Jimmy Fallon and Adam Levine of Maroon 5, spar in a hilarious (and impressive!) with musical impressions of Frank Sinatra (Head, Shoulders, Knees, and Toes), Bob Dylan (Rude), Michael Jackson (Sesame Street Theme Song), Iggy Azalea (Old MacDonald Had a Farm), and Eddie Vedder (The Muffin Man).
All serious musicians do it on the road to getting better. We imitate our musical idols, and learn absolutely everything we can about them. In The Practice of Practice, jazz trumpeter Ingrid Jensen says you have to focus intensely so that you match perfectly. You “virtually match note-for-note: length of note, quality of note, everything.” At some point, as you absorb the other musician’s performance, your own sound will disappear into the music of the person you’re imitating. It’s a cool feeling.
But imitation isn’t the end game. When it’s your turn to do your thing, create your own material, whether it’s an improvisation, or a personal interpretation of a melody. Ingrid said, “I don’t want them to hear me play 18 bars from a Freddie Hubbard solo. They know how that goes! I remember hearing somebody do that once and I thought, wow, that is the opposite of jazz.”
Show us your voice. We know how those other cats sound…. Here’s Adam Levine’s true voice, in one of Maroon 5’s better-known songs:
There are some great tools out there for imitation. Here are two of the best:
Soundslice.com is a free website running software created by Chicago guitarist Adrian Holovaty. Soundslice allows any user to transcribe a YouTube video with its intuitive tools. The platform is geared towards guitarists, and it’s especially helpful for players who don’t read standard notation. Standard notation features are in the latest update. It works best on a desktop machine, in my experience. Soundslice is a game-changer of a program. Really.
You can use Soundslice to learn tunes that others have already transcribed (hundreds in many genres and more every day), or you can transcribe your own favorite. You can slow down a YouTube video by half, tap to enter measures, repeat sections, and enter fingerings. Transcriptions are shared, too, so we can all learn from each other’s work.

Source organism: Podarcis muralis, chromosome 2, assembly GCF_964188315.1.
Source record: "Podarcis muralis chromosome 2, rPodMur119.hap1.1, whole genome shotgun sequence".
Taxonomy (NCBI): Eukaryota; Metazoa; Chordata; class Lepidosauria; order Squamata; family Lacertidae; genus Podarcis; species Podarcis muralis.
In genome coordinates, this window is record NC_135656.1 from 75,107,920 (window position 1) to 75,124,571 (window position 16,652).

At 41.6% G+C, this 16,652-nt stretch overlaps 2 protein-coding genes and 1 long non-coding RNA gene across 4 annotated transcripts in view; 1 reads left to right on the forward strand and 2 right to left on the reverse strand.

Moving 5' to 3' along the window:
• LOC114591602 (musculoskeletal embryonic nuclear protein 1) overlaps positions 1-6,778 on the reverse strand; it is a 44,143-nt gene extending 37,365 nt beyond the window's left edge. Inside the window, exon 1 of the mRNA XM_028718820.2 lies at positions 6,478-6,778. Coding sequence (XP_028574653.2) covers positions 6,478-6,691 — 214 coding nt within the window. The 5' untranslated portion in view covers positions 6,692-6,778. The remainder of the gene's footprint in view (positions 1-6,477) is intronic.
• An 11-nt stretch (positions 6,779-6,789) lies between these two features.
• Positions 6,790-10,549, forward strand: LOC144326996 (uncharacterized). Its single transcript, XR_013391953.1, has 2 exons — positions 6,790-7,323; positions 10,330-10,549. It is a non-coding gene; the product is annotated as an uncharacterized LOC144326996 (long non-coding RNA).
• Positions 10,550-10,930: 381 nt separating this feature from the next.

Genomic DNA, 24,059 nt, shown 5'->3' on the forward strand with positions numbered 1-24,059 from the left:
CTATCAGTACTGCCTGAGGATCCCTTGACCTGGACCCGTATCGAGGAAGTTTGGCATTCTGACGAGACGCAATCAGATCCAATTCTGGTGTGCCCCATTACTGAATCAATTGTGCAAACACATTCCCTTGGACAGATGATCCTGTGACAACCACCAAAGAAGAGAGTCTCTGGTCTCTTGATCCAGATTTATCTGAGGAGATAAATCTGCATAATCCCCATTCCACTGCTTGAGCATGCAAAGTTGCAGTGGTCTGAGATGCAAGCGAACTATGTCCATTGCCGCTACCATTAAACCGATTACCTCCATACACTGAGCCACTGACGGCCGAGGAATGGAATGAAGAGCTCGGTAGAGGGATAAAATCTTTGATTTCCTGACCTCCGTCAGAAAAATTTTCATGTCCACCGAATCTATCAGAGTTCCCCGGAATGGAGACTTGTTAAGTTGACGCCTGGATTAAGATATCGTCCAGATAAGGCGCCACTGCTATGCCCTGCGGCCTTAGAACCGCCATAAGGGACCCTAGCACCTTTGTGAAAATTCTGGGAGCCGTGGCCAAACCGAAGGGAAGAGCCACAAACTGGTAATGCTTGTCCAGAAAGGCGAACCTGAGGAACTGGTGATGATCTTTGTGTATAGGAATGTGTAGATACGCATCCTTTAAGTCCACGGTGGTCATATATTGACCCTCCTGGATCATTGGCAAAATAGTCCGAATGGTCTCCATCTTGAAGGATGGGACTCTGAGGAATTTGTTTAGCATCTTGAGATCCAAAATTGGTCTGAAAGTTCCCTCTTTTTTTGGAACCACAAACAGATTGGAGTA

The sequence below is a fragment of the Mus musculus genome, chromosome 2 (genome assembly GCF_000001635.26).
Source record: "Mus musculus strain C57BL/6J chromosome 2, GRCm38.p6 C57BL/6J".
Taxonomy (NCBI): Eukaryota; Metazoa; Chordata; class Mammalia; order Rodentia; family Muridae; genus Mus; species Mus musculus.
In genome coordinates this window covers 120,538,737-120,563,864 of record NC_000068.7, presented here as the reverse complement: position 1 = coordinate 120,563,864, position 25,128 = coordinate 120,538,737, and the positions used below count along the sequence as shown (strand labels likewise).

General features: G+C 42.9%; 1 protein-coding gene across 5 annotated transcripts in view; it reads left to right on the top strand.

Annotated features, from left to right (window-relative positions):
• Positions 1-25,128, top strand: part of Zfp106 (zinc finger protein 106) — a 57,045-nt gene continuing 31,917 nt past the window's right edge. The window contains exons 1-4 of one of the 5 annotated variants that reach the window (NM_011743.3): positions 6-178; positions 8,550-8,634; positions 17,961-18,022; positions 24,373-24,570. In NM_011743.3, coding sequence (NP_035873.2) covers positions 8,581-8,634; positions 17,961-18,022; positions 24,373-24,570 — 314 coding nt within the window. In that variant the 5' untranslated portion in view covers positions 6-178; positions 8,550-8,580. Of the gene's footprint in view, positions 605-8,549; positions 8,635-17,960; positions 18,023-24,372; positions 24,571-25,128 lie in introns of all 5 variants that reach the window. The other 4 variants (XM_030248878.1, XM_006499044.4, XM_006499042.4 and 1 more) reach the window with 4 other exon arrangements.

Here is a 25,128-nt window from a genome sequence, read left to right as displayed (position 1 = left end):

Adrian Holovaty transcribed Bistro Fada, the theme song to Woody Allen’s award-winning (Oscar for best music) Midnight in Paris, a waltz written by Stephane Wrembel, one of many stellar musicians who I interviewed for The Practice of Practice (Wrembel also contributed to Woody Allen’s Vicky Christina Barcelona). Check out Bistro Fada on Soundslice to get a feel for how Soundslice works.
Audacity is a powerful piece of free, open source software that allows you to manipulate audio in a number of ways. For learning music by ear, it’s great, because you can take a very small snippet of sound, loop it, and slow it down by as much as necessary. You can change the key, too, which is helpful if you need to put a tune into your vocal range, or if you need to learn a tune in another key. I’ve uploaded nine Audacity tutorials to YouTube to help teach you the most useful tools for imitation. It’s quite easy. Watch them here. Audacity is one of many free tools created from the open source movement. It’s available for any platform, totally free, with no embedded ads of any kind.